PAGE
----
Under the 10-year lease, with a five-year renewal option, which the GSA signed on CBP’s behalf, the feds will pay $2.2 million, which includes building services and improvements and monthly rent of about $17,500.

Howard’s Sell It Again had been leasing at a less-than-market rate.

Town officials have remained on the sidelines, pointing out that the proposed use fits within downtown zoning. Permits for tenant improvement to the building already have been issued.

“We are an international port of entry with a lot of international boat traffic, which is a huge economic boon for the island,” said Duncan Wilson, town administrator.

“Everyone on the council would prefer to have retail. ... But this is not our contract. It’s a private business dealing between the owner and the federal government.”

U.S. Rep. Rick Larsen, D-Everett, also has fielded calls from residents and has written to the heads of CBP and GSA seeking answers and pointing out that, “The community has worked to create a welcoming culture for residents and visitors.”

Atmosphere a concern

The building at the center of the dispute anchors Friday Harbor Center, which Petersen built in 2004 after one of the most devastating fires in town.

In local press accounts, he has said rebuild of the block, which comprises 24,000 square feet of commercial space, cost roughly $3.8 million.

Windermere Real Estate moved into the 5,000 square foot space that anchors the center and in 2010 moved to a smaller location.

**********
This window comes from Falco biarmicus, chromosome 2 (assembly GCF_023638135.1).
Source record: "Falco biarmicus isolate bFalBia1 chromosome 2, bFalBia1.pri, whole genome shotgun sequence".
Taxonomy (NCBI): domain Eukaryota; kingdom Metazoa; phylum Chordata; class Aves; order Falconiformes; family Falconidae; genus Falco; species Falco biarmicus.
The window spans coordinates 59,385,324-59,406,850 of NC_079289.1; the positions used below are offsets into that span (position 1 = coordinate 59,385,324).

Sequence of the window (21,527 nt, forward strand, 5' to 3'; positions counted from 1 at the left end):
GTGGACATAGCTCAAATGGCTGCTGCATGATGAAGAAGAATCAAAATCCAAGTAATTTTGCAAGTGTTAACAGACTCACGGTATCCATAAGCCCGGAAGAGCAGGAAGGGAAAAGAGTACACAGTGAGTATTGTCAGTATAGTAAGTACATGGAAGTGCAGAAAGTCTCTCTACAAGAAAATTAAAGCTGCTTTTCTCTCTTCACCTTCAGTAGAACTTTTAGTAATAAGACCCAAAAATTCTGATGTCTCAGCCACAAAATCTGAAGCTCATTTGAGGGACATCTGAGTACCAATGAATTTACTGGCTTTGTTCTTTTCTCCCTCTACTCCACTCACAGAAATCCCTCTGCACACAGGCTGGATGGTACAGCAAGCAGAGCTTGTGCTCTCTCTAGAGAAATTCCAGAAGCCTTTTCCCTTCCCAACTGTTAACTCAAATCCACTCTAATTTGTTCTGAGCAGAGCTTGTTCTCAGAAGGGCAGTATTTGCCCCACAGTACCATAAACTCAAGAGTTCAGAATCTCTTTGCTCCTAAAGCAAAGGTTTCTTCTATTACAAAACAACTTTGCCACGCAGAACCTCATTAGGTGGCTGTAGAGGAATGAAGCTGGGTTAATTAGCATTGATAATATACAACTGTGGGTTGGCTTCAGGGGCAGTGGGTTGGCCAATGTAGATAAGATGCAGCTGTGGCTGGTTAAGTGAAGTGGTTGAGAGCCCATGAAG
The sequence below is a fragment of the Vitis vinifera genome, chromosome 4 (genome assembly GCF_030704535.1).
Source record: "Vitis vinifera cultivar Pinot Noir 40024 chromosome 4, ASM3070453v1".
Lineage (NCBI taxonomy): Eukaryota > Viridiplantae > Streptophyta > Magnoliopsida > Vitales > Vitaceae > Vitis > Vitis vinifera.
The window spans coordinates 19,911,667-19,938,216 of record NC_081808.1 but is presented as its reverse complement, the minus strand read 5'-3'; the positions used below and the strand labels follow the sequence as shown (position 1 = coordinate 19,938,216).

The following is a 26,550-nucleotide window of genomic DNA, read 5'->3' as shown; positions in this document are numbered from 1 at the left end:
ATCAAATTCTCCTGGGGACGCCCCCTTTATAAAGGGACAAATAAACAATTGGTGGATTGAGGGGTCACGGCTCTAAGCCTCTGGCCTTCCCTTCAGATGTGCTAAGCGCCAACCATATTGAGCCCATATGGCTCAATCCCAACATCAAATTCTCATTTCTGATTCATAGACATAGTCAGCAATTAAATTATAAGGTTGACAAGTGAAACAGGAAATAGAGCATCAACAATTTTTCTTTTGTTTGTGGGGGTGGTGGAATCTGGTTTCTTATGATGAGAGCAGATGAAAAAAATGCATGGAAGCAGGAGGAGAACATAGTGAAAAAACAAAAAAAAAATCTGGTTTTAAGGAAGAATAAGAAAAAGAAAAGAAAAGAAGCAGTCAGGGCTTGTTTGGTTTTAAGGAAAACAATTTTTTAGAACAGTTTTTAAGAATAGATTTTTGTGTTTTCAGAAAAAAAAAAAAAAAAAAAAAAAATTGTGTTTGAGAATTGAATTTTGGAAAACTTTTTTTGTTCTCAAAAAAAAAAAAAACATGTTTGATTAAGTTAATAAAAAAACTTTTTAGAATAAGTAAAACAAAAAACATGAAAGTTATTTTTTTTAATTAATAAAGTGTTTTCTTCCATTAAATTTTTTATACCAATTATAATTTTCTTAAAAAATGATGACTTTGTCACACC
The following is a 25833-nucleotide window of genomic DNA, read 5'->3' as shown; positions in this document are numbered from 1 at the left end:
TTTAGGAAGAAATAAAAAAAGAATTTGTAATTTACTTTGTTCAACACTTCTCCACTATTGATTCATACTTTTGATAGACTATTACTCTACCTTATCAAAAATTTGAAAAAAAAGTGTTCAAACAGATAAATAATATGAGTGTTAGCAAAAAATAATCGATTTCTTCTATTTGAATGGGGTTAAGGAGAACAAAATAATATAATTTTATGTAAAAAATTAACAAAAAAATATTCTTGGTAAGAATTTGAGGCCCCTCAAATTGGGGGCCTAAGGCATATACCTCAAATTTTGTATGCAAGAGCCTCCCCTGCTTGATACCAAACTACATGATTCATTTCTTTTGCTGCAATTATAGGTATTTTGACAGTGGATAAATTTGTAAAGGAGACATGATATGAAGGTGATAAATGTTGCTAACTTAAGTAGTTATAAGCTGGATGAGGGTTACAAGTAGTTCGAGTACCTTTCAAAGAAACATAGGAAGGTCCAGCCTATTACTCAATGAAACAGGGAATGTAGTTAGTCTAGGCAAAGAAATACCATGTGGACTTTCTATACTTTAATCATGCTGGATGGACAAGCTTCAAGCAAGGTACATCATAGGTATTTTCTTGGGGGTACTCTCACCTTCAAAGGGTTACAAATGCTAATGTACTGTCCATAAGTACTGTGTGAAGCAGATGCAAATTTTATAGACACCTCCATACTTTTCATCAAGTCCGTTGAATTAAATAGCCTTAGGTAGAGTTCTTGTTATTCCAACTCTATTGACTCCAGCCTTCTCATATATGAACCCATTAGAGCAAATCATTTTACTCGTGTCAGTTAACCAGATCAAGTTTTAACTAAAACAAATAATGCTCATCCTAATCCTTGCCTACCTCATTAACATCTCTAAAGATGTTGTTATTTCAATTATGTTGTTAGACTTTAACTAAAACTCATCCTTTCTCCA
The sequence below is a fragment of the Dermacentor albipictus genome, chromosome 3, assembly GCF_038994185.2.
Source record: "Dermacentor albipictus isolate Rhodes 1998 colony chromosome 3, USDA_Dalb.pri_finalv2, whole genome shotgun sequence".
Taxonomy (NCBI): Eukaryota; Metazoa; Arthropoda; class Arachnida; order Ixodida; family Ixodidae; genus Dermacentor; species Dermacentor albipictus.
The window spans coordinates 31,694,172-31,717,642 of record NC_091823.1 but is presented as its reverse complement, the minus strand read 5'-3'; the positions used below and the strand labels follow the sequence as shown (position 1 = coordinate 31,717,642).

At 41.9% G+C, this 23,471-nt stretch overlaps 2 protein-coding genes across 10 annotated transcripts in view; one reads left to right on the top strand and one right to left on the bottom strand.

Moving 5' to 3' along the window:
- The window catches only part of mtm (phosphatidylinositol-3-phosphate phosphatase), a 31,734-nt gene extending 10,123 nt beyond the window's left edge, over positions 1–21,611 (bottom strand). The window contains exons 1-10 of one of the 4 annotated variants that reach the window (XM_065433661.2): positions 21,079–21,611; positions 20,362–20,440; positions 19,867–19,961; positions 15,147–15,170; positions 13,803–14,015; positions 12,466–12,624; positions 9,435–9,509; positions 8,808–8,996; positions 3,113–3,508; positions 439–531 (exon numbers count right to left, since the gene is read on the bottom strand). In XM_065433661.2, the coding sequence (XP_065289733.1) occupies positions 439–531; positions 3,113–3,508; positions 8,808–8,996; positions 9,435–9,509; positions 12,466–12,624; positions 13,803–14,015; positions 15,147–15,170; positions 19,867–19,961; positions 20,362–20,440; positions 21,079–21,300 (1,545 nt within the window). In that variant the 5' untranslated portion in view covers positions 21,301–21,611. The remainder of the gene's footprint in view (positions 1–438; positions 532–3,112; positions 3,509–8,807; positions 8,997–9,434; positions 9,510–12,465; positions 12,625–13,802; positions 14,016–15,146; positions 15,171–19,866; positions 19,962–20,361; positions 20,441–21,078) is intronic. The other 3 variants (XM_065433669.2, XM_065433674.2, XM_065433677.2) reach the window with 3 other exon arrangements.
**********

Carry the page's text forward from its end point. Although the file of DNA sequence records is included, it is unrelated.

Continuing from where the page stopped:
Some residents have pointed to other, less conspicuous locations for CBP, including space near the port.

A spokeswoman for GSA said Petersen was awarded the contract after a “full and open competition to the lowest priced property that met all the requirements.”

Many residents question that.

Apparently the only other bid was for property about a mile from downtown in a business park owned by David McCauley, who also operates an art gallery downtown and builds websites for tourism-related businesses.

McCauley said the GSA had his property tied up for much of a year before settling on the downtown site.

From a tourism perspective, McCauley said he believes the change will disrupt “the small-town atmosphere” the town has cultivated.

“Between the airport and the way people get treated at the border coming from Canada, CBP makes people uncomfortable,” he said.

Cindi Piper, who works at Joe Fridays Shirt, kitty-corner from the new CBP site, said she would have preferred CBP had selected a different location, echoing the sentiment of many residents regardless of which side they are on.

“Tourists to the island should see something other than Homeland Security,” said Piper, while acknowledging that the deal is done.

But Penny Fitzgerald, who works in her daughter’s store, San Juan Florists, just a few doors south of the corner, said she doesn’t get what all the fuss is about: “The lease is already signed; it’s a done deal. We need to move on.”

Lornet Turnbull: 206-464-2420 or lturnbull@seattletimes.com. On Twitter @turnbullL.